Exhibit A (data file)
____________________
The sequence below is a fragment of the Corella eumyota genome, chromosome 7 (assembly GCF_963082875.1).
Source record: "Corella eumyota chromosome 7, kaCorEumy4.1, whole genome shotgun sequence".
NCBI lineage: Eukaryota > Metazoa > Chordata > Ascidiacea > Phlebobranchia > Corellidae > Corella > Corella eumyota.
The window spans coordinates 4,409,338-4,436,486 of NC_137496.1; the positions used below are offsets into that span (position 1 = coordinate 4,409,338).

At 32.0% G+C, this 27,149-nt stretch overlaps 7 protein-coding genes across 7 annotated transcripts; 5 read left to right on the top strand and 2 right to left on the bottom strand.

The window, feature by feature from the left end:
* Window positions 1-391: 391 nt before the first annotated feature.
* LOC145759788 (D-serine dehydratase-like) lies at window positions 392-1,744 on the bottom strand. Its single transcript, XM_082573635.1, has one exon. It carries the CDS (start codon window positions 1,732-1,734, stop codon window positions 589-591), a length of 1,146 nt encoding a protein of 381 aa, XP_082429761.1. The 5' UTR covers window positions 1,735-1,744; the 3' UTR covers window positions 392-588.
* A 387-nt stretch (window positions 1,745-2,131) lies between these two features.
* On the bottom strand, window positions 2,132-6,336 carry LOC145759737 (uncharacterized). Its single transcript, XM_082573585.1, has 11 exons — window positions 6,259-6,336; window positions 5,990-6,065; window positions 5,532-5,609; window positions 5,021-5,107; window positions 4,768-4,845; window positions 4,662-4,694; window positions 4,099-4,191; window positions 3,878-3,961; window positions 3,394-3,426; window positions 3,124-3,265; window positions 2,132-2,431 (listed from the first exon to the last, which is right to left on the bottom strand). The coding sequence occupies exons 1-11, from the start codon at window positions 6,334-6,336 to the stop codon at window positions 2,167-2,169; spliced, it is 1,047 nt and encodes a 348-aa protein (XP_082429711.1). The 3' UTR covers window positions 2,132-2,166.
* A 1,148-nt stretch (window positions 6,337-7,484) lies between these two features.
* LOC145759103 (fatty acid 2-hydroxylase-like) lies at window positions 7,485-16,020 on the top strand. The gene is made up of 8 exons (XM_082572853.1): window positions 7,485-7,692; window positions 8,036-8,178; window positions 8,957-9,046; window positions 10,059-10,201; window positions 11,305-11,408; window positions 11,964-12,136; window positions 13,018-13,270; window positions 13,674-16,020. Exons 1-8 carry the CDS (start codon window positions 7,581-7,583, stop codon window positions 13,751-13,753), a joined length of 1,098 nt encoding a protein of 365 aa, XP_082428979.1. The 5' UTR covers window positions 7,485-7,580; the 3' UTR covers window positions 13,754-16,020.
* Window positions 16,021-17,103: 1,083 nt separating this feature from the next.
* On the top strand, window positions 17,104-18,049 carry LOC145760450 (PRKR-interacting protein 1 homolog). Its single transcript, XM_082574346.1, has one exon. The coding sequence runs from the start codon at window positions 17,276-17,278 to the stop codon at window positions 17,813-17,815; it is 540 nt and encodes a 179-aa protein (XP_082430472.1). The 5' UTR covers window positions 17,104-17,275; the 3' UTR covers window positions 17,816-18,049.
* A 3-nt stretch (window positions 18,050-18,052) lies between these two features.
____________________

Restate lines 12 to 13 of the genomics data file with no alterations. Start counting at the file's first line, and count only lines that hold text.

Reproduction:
* LOC145759103 (fatty acid 2-hydroxylase-like) lies at window positions 7,485-16,020 on the top strand. The gene is made up of 8 exons (XM_082572853.1): window positions 7,485-7,692; window positions 8,036-8,178; window positions 8,957-9,046; window positions 10,059-10,201; window positions 11,305-11,408; window positions 11,964-12,136; window positions 13,018-13,270; window positions 13,674-16,020. Exons 1-8 carry the CDS (start codon window positions 7,581-7,583, stop codon window positions 13,751-13,753), a joined length of 1,098 nt encoding a protein of 365 aa, XP_082428979.1. The 5' UTR covers window positions 7,485-7,580; the 3' UTR covers window positions 13,754-16,020.
* Window positions 16,021-17,103: 1,083 nt separating this feature from the next.